Earlier this month the UK’s National Cyber Security Centre (NCSC) issued a warning to telecoms firms about the potential risks posed by devices manufactured by Chinese-state owned enterprise ZTE.
“NCSC assess that the national security risks arising from the use of ZTE equipment or services within the context of the existing UK telecommunications infrastructure cannot be mitigated,” said Dr Ian Levy, technical director of the NCSC.
At the same time, which is headquartered in the city of Shenzhen, was fined over one billion dollars and banned from importing American component for seven years, after illegally shipping telecoms equipment to Iran and North Korea in violation of regulations, and misleading the US Department of Commerce.
In other words, ZTE is something of a controversial company, and not having the best of months.
How does this affect the average user who may never have heard of ZTE?
Well, this week it has been revealed that British customers of high-speed fibre broadband supplier Hyperoptic could have been at risk of having their Hyperoptic HyperHub routers hijacked.
And who manufactures those Hyperoptic routers? You guessed it, ZTE.
Security researchers at Context IS discovered that just visiting a malicious webpage was enough to compromise any of Hyperoptic’s HyberHub routers, who have hundreds of thousands of customers in the UK.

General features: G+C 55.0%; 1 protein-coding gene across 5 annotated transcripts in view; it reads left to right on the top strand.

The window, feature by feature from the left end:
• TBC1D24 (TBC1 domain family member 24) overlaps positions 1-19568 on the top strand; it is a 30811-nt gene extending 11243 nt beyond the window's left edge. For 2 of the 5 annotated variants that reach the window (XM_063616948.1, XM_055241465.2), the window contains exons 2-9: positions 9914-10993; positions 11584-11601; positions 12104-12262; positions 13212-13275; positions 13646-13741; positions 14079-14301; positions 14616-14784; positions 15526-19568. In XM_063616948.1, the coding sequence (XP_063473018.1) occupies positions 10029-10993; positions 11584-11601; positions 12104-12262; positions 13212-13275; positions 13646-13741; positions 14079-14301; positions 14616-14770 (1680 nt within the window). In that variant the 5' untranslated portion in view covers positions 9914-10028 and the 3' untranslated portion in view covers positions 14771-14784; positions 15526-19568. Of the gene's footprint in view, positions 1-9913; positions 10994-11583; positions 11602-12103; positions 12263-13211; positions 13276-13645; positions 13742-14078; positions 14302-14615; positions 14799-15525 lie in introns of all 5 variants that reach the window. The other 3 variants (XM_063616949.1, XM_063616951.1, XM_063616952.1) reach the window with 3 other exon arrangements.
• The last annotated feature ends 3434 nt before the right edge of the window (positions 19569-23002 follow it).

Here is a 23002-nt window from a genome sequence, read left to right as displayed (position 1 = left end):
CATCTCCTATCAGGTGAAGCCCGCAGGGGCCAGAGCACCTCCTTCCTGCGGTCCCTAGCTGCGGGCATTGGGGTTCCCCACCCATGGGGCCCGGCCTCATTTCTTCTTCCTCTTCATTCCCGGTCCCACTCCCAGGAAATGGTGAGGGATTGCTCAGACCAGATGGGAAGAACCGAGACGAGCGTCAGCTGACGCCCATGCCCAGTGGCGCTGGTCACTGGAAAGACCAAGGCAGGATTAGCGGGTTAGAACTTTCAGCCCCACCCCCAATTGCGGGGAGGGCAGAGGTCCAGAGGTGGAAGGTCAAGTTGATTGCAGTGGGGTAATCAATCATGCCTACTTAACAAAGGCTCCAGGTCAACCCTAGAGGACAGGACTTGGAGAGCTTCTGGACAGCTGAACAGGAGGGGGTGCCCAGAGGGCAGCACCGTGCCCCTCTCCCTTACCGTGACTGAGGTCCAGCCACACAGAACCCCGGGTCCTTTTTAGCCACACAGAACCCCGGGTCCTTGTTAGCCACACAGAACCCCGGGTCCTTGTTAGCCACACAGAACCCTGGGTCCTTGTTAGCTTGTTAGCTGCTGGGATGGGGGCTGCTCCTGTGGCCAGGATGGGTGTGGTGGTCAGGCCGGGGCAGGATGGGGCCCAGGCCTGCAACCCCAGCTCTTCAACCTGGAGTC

The researchers, working with “Which?” magazine, discovered last year that it was possible to compromise the ZTE-manufactured routers simply by tricking an intended victim into clicking on a malicious link.
Exploiting the vulnerability was possible because the routers were using a hardcoded password for the devices’ root accounts.
Potential attackers did not even have to be on the same Wi-Fi network as the vulnerable device. The attack could be done remotely from the other side of the world, allowing a hacker from another country to log into a victim’s router, gain full control of their network, and potentially spy or steal information.
The serious security flaw was disclosed responsibly to Hyperoptic who pushed out a firmware security upgrade to all affected customer routers this month:
“As soon as we were made aware of the concern, we immediately changed the passwords to safeguard these devices, and we have been working together with our supplier to implement new security controls so that our customers can be confident the concern has now been resolved.”
Daniel Cater, the security researcher who uncovered the router flaw, emphasised that more needed to be done by companies to ensure that internet-enabled devices do not contain vulnerabilities:
“All ISPs should take this seriously, and invest in thoroughly testing their consumer devices and their infrastructure if they are not already doing so.”
The truth is that its unlikely that Hyperoptic is the only company which is giving its customers internet devices containing ZTE technology, and therefore it’s quite possible that security holes like this may not be limited purely to Hyperoptic routers.
Stay safe folks. We live in interesting times.